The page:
# What is the intuitive concept of the action of a relativistic point particle? [duplicate]

The action of a relativistic point particle is its negative rest energy along its worldline, the parameter being its own proper time. $$S = - mc^2 \int d\tau$$ (see Wikipedia)

Action is energy multiplied with time. How can I imagine the "action" of an unaccelerated point particle which does not seem to deploy any kind of energy?

Further explanation: An oven may emit a certain number of Jsec in a given time, but not an unaccelerated point particle.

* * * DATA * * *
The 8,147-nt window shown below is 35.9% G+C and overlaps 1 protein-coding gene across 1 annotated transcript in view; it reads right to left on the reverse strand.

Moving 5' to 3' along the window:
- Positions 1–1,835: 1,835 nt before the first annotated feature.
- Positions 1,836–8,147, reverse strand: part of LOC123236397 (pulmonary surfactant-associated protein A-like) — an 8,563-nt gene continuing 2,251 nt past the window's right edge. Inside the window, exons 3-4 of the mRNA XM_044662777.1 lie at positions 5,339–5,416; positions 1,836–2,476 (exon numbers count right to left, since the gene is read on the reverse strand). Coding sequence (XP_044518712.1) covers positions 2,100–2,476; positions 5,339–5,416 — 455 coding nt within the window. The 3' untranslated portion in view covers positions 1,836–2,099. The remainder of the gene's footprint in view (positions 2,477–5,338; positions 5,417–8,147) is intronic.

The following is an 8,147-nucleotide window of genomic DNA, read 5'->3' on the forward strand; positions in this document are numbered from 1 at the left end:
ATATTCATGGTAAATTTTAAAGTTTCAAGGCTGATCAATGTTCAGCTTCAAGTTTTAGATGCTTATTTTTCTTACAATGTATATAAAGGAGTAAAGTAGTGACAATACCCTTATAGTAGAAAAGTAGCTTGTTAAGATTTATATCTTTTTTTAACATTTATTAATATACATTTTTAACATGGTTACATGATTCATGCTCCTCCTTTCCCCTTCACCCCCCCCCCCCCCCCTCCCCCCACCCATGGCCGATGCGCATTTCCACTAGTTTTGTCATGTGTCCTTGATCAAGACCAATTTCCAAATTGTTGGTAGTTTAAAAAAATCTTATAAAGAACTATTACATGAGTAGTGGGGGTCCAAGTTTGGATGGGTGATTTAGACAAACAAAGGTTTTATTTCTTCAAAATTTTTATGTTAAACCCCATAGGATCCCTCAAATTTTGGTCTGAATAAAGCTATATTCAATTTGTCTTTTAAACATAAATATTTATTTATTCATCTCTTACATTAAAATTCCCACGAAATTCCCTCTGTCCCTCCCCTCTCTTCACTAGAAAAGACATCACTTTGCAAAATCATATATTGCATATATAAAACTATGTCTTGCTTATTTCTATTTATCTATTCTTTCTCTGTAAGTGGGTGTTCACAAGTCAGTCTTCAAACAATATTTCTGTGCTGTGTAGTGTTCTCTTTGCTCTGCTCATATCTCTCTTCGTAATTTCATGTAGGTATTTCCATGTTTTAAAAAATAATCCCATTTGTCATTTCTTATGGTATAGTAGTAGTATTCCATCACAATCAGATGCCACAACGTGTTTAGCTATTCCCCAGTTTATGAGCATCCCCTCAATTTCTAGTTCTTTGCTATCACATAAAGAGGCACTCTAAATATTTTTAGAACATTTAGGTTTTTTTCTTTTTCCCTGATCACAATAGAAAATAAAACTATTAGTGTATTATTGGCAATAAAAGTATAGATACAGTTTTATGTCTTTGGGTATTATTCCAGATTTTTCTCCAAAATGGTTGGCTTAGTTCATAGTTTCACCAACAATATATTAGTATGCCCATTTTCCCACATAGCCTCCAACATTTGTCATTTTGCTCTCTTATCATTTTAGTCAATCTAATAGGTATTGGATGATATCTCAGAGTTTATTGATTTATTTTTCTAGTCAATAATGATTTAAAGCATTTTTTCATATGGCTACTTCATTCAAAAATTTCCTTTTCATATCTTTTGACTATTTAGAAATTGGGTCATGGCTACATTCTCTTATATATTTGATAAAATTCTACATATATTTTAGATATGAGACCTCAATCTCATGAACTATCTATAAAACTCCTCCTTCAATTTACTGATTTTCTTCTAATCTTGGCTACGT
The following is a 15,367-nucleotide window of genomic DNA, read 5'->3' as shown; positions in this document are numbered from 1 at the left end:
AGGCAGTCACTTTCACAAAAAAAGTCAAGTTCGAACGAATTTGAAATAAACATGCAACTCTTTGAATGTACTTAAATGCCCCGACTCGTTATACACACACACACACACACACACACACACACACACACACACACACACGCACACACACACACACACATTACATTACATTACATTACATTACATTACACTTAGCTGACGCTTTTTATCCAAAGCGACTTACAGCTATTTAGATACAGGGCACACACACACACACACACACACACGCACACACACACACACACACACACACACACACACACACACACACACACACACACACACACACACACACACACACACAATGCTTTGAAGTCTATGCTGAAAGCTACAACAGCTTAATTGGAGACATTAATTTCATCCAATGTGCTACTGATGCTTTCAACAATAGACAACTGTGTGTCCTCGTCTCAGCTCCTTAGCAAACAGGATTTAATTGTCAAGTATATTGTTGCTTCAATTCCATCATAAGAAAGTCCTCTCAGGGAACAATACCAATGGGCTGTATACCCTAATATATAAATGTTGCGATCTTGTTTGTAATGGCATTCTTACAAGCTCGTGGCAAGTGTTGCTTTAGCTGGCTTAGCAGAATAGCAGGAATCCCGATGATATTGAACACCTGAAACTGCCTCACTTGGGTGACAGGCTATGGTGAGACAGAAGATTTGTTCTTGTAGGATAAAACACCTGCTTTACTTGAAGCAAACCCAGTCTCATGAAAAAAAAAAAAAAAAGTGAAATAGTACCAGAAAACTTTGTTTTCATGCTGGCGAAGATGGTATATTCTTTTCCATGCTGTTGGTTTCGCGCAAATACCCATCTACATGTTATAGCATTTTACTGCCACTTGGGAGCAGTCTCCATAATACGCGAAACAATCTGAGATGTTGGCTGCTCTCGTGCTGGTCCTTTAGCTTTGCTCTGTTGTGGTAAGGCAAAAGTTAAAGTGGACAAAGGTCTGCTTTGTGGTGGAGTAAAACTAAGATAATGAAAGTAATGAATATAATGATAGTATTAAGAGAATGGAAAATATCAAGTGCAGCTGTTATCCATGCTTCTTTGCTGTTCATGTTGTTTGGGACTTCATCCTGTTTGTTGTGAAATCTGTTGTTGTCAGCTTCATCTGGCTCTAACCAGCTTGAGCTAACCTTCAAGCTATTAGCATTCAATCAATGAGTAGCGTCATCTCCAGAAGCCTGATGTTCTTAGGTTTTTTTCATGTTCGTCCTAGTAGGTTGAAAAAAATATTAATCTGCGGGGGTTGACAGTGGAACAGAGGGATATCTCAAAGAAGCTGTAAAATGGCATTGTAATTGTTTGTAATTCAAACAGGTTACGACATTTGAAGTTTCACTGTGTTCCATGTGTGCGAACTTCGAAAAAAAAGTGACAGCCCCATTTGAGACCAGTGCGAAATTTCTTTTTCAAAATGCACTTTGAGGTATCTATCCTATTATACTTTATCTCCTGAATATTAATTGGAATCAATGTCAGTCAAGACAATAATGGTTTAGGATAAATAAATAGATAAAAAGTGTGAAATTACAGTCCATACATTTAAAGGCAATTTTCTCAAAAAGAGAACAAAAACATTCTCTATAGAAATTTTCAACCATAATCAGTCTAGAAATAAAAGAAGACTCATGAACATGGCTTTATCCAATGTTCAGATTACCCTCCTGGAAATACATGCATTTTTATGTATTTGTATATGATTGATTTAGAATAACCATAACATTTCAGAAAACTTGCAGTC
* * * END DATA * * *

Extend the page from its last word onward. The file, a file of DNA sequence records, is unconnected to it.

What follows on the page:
The invariant interval is the object to be extremized. The infinitesimal interval $$ds^2~=~c^2dt^2~-~dx^2~-~dy^2~-~dz^2$$ is also $$ds^2~=~\left[c^2~-~\left(\frac{dx}{dt}\right)^2~-~\left(\frac{dy}{dt}\right)^2~-~\left(\frac{dx}{dt}\right)^2\right]dt^2~=~(c^2~-~v^2)dt^2$$ We may then take the square root of this and multiply by the invariant mass $$mc^2ds~=~mc^2\sqrt{1~-~v^2/c^2}dt$$ Now assume that the velocity is small, and use binomaial theorem $$mc^2ds~\simeq~mc^2\left(1~-~\frac{v^2}{2c^2}\right)dt~=~mc^2dt~-~\frac{1}{2}mv^2dt.$$ We can see that the last term is the kinetic energy with the wrong sign. To correct for this we must then define the action with the negative sign.